C. F. Martin Stauffer Influenced Guitar
The history of the Martin begins with this guitar. Several books
show this guitar, labeled as a Stauffer, along with what has been
considered to be the
earliest existent Martin guitar, to show the influence of the Stauffer on
the first guitars built by Martin in the new world. A large photo of
even sits in the Martin Museum alongside the early Martin to illustrate
When I compared the two guitars side by side and photographed the
interiors of the two, the "fingerprints" became clear of nearly identical
siblings, built at the same time, with only minor cosmetic variation, a
fact now accepted by other Martin experts. As you read further, you
will see that it
was typical in the early days of Martin, when they had an order for one
guitar, to build a second with minor alteration in trim. Both
guitars have spruce
tops and maple backs and sides, with abalone soundhole designs set in
mastic. The two instruments feature small, shallow figure-eight
with identical dimensions and large upper bouts, Stauffer style headstocks
with Vienna gears, necks with inlaid stripes of ebony and ivory, raised
fretboard extensions, and intricate ivory and ebony ice cream cone heels
with clock key adjustments and hand shaped neck blocks with identical
Each guitar is ladder braced with a similar "buttress" under the fretboard
extension of each. The backs are maple veneer over spruce.
This guitar is unlabeled, which raised the question at first of whether
this guitar might have been built by others in Europe, and Martin's finer
identical specimens imported by Martin, with the Martin stamp added, along
with a label proclaiming Martin as an "importer of musical
Or perhaps both were made by a fellow immigrant living in New York
City. Mr. Martin, after all, was a busy owner of a Manhattan music
Martin's records, however, do show that it was the cheaper instruments
that Martin imported, so it's most likely that both of these guitars were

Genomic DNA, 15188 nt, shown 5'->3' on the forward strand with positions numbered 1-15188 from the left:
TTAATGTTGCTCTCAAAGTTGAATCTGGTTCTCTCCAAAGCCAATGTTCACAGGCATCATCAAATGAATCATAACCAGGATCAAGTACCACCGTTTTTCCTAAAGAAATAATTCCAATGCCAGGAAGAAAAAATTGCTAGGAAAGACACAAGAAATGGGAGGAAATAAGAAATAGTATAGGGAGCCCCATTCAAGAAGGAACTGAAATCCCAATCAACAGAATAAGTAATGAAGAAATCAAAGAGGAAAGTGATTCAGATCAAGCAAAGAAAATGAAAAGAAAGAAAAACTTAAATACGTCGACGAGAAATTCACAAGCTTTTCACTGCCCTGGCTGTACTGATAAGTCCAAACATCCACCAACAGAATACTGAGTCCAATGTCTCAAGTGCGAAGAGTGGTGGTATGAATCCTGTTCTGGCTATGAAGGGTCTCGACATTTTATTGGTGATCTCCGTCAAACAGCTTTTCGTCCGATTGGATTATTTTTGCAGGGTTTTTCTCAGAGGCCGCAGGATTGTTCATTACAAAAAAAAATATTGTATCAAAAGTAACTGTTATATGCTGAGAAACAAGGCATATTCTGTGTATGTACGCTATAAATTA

built in Martin's shop.
We also know that Martin came to this country with his friend Heinrich
Schatz, who worked in Martin's New York shop building guitars. C.F.
traditionally been thought of as a builder of fine guitars. We now
know that Mr Schatz, at a minimum, had a hand in building the
guitars. Schatz was a fine builder,
and Martin a busy shopkeeper. Did Schatz do all of Martin's early
building? Perhaps we will never know.
These two guitars, if not typical, are the pinnacle of guitars offered by
C. F. Martin when he first came to this country.
' ' ' ' ' ' ' ' ' ' ' ' ' ' ' ' ' '
Illustrated on p. 7 of Trynka, "The Chinery Collection: 150 Years of
Illustrated on p. 7 of Bacon, "History of the American Guitar"
Illustrated on p.12 of Washburn & Johnston, "Martin Guitars: An
Illustrated Celebration of America's Premier Guitarmaker"
Illustrated on plate 2-1, of Gura, "C. F. Martin and His Guitars,
Reproduced as an enlarged photograph in a display in the Martin Museum
' ' ' ' ' ' ' ' ' ' ' ' ' ' ' ' '
Compared to the Stauffer Style Martin in the Martin Museum:
Compare the similarly shaped neck block in the Martin:
Note the similar "butress" in the Martin:
Note slight angle of brace in relation to bridge plate.
And note the bridge plate and slightly angled brace in the Martin:
Note the label in the Martin version:
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